Blackcurrants have been grown commercially in NZ for over 40 years, predominantly in the Nelson and Canterbury regions. The New Zealand Blackcurrant Co-operative was formed by growers in 1997 to be the marketing arm of the industry.
The prime role of the New Zealand Blackcurrant Co-operative (NZBC) is to source fruit from its grower Members, process most of it into concentrate and frozen fruit, and supply local and overseas markets.
NZBC does not produce local consumer products such as bottled juices or jams, but provides products that can be used as inputs to these, as well as specialised ingredients for more sophisticated foods and beverages and for the global nutraceutical market.
So what makes the humble blackcurrant such a sunshine-filled ‘superfood’?
General Manager Mike Kearney says the co-op provides customers with unique New Zealand varieties, developed through world-class research, and plant breeding.
“These varieties have been developed to provide higher levels of colour, flavour and health-giving antioxidants. The result is a blackcurrant with an intensity of colour and nutritional benefits that is without equal in the world,” he says.
“We reviewed the published scientific studies of the health benefits of blackcurrants, the results of which are publicly available.”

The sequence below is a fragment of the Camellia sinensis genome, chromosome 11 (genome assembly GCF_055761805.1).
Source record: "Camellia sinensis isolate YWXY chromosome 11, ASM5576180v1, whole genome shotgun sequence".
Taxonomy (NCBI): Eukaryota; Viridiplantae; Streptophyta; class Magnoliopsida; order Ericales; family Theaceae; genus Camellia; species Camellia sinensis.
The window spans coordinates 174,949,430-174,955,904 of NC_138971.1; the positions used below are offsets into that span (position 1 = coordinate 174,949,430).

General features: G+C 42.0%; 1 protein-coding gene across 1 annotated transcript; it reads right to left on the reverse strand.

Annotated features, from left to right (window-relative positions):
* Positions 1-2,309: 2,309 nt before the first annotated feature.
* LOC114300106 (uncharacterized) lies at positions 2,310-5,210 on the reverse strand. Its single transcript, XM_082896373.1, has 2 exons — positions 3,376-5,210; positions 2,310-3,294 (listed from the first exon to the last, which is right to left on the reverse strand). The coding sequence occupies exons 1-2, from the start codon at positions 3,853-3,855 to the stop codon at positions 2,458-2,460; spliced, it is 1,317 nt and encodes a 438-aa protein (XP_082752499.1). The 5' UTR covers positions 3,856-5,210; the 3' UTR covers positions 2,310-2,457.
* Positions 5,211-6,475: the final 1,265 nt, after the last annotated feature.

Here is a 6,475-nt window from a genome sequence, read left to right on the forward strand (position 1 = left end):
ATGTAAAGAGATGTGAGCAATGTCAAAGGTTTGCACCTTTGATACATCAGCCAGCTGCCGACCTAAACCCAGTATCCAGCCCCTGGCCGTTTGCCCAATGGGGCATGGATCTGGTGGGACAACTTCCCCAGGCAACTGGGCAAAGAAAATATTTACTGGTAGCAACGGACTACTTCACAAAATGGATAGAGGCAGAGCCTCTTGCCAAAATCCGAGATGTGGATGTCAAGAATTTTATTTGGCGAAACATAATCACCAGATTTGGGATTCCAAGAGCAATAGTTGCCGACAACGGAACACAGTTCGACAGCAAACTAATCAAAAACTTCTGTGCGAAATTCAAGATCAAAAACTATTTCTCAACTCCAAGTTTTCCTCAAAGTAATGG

Mike Kearney says the co-operative’s blackcurrants undergo an intense harvesting period in summer, strict grading and then immediate processing into frozen fruit, juice concentrate and purées.
“Our products are used in ready-to-drink juices, yoghurts, muesli bars, jams, ice creams, breakfast cereals and bakery goods. In today’s climate, consumers are rightly interested in the food they consume, and where it comes from. Our customers can be assured not only of the quality and nutritional value, but our fruit is fully traceable,” he says.
“In addition, all NZBC products are free of all known allergens and are GMO-free and preservative-free.”
Cooperative Business NZ CEO, Craig Presland, met with Mike Kearney at fellow co-op NZ Hops’ offices near Nelson in September 2016 and reports as follows:
“NZBC operates within a difficult global market which is dominated by supply from Poland which is subsidized by the EU and this has resulted in challenges with price competitiveness over recent years. Such challenges, along with the susceptibility of blackcurrants to strong spring frosts, has led to volumes produced fluctuating significantly over the last 19 years since NZBC was formed.
“Despite that, this co-operative has continued to endure and survive while optimizing returns to its grower Members each year. The health and nutritional benefits of this fruit mean that future demand should be assured, both locally and internationally, while the co-operative business model promotes true sustainability to members and local communities,” Craig says.
There are 17 growers in a 350ha area on the Upper Moutere, 30 minutes out of Nelson.
The blackcurrants are grown in a band of fertile plains encircling Banks Peninsula (Woodend to the north and Leeston to the south). Further south, blackcurrants are grown in Ashburton and South Canterbury.
Approximately half of the 8,000 tonnes grown annually are provided to Frucor directly for Ribena manufacture, this falling outside of NZBC.